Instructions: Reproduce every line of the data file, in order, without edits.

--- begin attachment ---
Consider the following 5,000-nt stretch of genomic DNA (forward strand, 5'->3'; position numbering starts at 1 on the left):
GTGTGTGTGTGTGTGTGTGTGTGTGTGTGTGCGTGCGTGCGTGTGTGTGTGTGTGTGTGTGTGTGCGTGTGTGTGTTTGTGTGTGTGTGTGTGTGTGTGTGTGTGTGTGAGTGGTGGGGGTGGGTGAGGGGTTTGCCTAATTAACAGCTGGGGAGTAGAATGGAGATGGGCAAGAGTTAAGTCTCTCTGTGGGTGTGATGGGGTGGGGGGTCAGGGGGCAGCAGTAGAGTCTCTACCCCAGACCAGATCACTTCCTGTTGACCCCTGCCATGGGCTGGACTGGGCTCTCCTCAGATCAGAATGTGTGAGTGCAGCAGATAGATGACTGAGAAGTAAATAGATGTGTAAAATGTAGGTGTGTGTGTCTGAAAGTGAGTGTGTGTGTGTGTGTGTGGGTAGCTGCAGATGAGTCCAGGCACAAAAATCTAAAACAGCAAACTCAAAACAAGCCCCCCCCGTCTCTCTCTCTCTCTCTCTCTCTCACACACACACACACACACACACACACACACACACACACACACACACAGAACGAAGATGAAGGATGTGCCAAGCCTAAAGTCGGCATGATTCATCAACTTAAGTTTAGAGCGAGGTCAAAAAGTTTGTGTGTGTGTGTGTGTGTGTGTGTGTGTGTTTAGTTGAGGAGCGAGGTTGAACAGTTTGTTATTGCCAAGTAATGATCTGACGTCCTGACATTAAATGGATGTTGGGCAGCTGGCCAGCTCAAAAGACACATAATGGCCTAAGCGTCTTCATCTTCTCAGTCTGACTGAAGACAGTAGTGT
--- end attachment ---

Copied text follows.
Consider the following 5,000-nt stretch of genomic DNA (forward strand, 5'->3'; position numbering starts at 1 on the left):
GTGTGTGTGTGTGTGTGTGTGTGTGTGTGTGCGTGCGTGCGTGTGTGTGTGTGTGTGTGTGTGTGCGTGTGTGTGTTTGTGTGTGTGTGTGTGTGTGTGTGTGTGTGTGAGTGGTGGGGGTGGGTGAGGGGTTTGCCTAATTAACAGCTGGGGAGTAGAATGGAGATGGGCAAGAGTTAAGTCTCTCTGTGGGTGTGATGGGGTGGGGGGTCAGGGGGCAGCAGTAGAGTCTCTACCCCAGACCAGATCACTTCCTGTTGACCCCTGCCATGGGCTGGACTGGGCTCTCCTCAGATCAGAATGTGTGAGTGCAGCAGATAGATGACTGAGAAGTAAATAGATGTGTAAAATGTAGGTGTGTGTGTCTGAAAGTGAGTGTGTGTGTGTGTGTGTGGGTAGCTGCAGATGAGTCCAGGCACAAAAATCTAAAACAGCAAACTCAAAACAAGCCCCCCCCGTCTCTCTCTCTCTCTCTCTCTCTCACACACACACACACACACACACACACACACACACACACACACACACAGAACGAAGATGAAGGATGTGCCAAGCCTAAAGTCGGCATGATTCATCAACTTAAGTTTAGAGCGAGGTCAAAAAGTTTGTGTGTGTGTGTGTGTGTGTGTGTGTGTGTTTAGTTGAGGAGCGAGGTTGAACAGTTTGTTATTGCCAAGTAATGATCTGACGTCCTGACATTAAATGGATGTTGGGCAGCTGGCCAGCTCAAAAGACACATAATGGCCTAAGCGTCTTCATCTTCTCAGTCTGACTGAAGACAGTAGTGT